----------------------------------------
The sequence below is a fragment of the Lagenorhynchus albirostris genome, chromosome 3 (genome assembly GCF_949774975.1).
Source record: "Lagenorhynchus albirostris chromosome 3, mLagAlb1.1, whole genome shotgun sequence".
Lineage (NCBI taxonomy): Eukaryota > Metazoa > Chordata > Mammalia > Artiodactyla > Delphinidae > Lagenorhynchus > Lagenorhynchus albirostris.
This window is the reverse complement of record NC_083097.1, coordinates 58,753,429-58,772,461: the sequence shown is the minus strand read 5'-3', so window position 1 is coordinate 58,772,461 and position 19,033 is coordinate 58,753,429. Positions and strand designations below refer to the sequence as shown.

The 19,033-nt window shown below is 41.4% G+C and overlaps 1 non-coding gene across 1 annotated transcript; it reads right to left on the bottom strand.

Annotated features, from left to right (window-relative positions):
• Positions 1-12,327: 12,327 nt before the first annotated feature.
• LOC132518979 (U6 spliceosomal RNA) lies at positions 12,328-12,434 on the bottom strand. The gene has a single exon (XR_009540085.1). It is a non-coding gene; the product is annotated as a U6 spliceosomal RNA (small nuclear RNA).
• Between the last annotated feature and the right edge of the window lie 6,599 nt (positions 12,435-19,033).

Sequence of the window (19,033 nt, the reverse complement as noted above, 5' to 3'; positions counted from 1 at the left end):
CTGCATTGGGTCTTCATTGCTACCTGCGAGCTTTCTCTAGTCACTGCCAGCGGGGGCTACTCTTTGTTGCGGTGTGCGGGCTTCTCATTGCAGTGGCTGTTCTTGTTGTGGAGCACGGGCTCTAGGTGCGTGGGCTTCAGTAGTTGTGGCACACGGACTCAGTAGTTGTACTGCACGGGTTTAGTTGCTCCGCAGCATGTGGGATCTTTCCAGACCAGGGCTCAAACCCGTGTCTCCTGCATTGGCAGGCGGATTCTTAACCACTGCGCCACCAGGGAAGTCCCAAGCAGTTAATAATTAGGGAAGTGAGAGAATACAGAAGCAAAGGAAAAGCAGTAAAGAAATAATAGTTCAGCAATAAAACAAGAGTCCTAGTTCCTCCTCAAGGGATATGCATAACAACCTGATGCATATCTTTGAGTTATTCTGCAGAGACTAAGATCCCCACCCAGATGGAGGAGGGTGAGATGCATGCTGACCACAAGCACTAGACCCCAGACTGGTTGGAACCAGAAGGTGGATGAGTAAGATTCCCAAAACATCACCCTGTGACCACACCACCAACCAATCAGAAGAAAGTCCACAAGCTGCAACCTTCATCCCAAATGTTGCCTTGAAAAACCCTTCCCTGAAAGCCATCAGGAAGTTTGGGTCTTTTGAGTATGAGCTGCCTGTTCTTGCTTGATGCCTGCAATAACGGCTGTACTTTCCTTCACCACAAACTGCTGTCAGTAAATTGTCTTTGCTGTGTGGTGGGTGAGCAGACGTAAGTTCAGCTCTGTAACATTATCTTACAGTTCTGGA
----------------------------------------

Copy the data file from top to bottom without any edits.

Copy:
The sequence below is a fragment of the Lagenorhynchus albirostris genome, chromosome 3 (genome assembly GCF_949774975.1).
Source record: "Lagenorhynchus albirostris chromosome 3, mLagAlb1.1, whole genome shotgun sequence".
Lineage (NCBI taxonomy): Eukaryota > Metazoa > Chordata > Mammalia > Artiodactyla > Delphinidae > Lagenorhynchus > Lagenorhynchus albirostris.
This window is the reverse complement of record NC_083097.1, coordinates 58,753,429-58,772,461: the sequence shown is the minus strand read 5'-3', so window position 1 is coordinate 58,772,461 and position 19,033 is coordinate 58,753,429. Positions and strand designations below refer to the sequence as shown.

The 19,033-nt window shown below is 41.4% G+C and overlaps 1 non-coding gene across 1 annotated transcript; it reads right to left on the bottom strand.

Annotated features, from left to right (window-relative positions):
• Positions 1-12,327: 12,327 nt before the first annotated feature.
• LOC132518979 (U6 spliceosomal RNA) lies at positions 12,328-12,434 on the bottom strand. The gene has a single exon (XR_009540085.1). It is a non-coding gene; the product is annotated as a U6 spliceosomal RNA (small nuclear RNA).
• Between the last annotated feature and the right edge of the window lie 6,599 nt (positions 12,435-19,033).

Sequence of the window (19,033 nt, the reverse complement as noted above, 5' to 3'; positions counted from 1 at the left end):
CTGCATTGGGTCTTCATTGCTACCTGCGAGCTTTCTCTAGTCACTGCCAGCGGGGGCTACTCTTTGTTGCGGTGTGCGGGCTTCTCATTGCAGTGGCTGTTCTTGTTGTGGAGCACGGGCTCTAGGTGCGTGGGCTTCAGTAGTTGTGGCACACGGACTCAGTAGTTGTACTGCACGGGTTTAGTTGCTCCGCAGCATGTGGGATCTTTCCAGACCAGGGCTCAAACCCGTGTCTCCTGCATTGGCAGGCGGATTCTTAACCACTGCGCCACCAGGGAAGTCCCAAGCAGTTAATAATTAGGGAAGTGAGAGAATACAGAAGCAAAGGAAAAGCAGTAAAGAAATAATAGTTCAGCAATAAAACAAGAGTCCTAGTTCCTCCTCAAGGGATATGCATAACAACCTGATGCATATCTTTGAGTTATTCTGCAGAGACTAAGATCCCCACCCAGATGGAGGAGGGTGAGATGCATGCTGACCACAAGCACTAGACCCCAGACTGGTTGGAACCAGAAGGTGGATGAGTAAGATTCCCAAAACATCACCCTGTGACCACACCACCAACCAATCAGAAGAAAGTCCACAAGCTGCAACCTTCATCCCAAATGTTGCCTTGAAAAACCCTTCCCTGAAAGCCATCAGGAAGTTTGGGTCTTTTGAGTATGAGCTGCCTGTTCTTGCTTGATGCCTGCAATAACGGCTGTACTTTCCTTCACCACAAACTGCTGTCAGTAAATTGTCTTTGCTGTGTGGTGGGTGAGCAGACGTAAGTTCAGCTCTGTAACATTATCTTACAGTTCTGGA